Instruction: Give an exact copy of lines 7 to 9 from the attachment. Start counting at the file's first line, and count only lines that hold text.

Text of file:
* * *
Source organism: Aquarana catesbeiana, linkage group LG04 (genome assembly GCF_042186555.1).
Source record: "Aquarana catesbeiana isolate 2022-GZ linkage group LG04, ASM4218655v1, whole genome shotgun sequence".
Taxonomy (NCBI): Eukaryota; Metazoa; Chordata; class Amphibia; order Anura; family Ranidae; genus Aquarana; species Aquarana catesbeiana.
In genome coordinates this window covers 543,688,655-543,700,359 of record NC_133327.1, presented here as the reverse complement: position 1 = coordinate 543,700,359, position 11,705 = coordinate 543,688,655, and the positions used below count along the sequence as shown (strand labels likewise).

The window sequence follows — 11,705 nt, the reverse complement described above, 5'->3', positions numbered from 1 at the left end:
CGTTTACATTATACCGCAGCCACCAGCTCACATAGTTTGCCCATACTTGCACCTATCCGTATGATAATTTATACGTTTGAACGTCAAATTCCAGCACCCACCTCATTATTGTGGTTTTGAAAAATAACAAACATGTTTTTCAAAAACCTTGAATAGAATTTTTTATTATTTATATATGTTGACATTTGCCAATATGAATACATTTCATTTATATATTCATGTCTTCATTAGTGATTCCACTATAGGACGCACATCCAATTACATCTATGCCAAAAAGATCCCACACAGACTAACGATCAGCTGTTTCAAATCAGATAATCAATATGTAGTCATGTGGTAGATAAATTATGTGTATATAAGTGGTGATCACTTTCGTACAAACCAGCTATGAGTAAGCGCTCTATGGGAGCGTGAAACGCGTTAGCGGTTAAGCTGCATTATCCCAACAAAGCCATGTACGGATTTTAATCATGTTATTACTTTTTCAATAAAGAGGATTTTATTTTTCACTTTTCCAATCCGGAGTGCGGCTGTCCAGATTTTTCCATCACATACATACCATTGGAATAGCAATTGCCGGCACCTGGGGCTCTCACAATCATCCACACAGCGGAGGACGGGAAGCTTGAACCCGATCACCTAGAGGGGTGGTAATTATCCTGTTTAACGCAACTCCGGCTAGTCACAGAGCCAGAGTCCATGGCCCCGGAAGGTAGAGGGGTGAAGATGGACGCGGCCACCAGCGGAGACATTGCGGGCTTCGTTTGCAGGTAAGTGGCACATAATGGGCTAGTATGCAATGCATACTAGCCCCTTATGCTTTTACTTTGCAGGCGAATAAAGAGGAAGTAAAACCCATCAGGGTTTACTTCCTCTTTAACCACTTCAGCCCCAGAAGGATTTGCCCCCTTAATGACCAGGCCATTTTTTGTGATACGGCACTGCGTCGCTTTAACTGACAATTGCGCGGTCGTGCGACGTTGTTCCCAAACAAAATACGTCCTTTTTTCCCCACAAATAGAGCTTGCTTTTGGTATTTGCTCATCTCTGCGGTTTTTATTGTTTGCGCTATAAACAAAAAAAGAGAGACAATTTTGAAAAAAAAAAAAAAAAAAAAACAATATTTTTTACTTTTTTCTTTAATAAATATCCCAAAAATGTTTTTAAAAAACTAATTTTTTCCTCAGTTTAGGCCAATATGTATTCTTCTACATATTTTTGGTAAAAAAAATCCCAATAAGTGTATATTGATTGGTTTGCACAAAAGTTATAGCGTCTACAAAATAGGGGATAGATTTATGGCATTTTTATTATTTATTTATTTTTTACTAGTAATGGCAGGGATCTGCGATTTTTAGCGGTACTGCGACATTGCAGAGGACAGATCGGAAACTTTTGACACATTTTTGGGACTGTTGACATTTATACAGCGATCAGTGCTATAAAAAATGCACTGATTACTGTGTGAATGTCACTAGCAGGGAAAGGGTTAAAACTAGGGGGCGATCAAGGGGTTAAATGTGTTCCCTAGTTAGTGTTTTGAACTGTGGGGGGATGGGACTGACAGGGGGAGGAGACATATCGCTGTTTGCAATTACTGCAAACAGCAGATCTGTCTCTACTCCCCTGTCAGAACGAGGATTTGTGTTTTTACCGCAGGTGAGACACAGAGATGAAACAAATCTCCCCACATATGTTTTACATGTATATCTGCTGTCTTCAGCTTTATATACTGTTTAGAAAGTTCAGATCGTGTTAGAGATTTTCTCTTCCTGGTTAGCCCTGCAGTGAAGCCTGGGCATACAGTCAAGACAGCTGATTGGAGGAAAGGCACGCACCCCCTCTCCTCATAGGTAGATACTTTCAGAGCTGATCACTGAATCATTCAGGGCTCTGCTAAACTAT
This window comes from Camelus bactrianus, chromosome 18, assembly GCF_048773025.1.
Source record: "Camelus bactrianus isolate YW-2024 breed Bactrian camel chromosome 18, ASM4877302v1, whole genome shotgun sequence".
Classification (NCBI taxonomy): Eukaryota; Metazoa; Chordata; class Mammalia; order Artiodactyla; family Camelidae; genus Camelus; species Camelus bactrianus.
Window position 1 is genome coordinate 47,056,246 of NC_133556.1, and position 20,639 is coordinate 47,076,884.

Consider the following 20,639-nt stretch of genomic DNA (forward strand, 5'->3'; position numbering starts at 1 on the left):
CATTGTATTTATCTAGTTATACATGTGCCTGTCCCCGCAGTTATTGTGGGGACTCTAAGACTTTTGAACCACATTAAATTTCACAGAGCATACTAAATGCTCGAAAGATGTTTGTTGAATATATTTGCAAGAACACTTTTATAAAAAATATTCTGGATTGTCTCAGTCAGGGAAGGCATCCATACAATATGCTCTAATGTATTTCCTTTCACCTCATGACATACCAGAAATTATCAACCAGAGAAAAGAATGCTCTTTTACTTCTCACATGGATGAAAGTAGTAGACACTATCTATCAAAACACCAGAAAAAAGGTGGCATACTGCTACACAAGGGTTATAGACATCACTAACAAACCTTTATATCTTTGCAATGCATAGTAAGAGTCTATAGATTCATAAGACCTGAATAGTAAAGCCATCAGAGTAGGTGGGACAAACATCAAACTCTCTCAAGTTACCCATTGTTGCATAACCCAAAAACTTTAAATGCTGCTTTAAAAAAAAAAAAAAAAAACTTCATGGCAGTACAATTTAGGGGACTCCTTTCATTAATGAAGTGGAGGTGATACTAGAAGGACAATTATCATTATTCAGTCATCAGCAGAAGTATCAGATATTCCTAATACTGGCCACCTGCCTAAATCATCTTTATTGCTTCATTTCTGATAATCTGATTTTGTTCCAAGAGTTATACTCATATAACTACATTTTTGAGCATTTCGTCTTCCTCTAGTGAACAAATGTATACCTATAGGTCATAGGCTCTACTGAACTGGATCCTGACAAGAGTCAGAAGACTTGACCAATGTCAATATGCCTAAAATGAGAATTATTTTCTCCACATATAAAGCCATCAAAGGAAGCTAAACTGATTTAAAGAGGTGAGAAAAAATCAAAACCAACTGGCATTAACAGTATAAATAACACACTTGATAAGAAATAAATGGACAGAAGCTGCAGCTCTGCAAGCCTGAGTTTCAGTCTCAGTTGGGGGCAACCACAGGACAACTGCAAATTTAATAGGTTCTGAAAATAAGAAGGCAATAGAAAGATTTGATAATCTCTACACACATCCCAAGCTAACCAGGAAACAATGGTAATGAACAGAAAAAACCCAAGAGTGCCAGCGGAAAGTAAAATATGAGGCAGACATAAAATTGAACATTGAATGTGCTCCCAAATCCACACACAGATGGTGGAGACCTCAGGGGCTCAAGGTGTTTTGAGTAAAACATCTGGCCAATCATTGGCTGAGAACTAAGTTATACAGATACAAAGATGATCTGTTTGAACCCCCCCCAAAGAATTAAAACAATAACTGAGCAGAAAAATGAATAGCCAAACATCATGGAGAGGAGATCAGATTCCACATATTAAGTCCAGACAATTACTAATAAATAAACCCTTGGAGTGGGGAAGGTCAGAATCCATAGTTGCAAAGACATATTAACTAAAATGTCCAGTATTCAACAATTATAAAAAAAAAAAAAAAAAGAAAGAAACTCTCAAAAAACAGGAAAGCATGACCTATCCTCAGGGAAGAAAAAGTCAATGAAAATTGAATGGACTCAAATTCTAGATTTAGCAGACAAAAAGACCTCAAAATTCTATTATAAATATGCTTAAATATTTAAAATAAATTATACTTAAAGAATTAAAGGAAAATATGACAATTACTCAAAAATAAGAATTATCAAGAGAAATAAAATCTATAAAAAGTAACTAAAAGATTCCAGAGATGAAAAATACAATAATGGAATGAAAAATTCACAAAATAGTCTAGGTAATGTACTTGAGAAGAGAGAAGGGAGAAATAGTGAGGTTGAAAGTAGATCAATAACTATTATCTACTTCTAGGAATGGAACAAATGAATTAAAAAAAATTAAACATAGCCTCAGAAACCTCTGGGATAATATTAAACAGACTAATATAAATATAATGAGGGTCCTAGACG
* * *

This window comes from Camelus bactrianus, chromosome 18, assembly GCF_048773025.1.
Source record: "Camelus bactrianus isolate YW-2024 breed Bactrian camel chromosome 18, ASM4877302v1, whole genome shotgun sequence".
Classification (NCBI taxonomy): Eukaryota; Metazoa; Chordata; class Mammalia; order Artiodactyla; family Camelidae; genus Camelus; species Camelus bactrianus.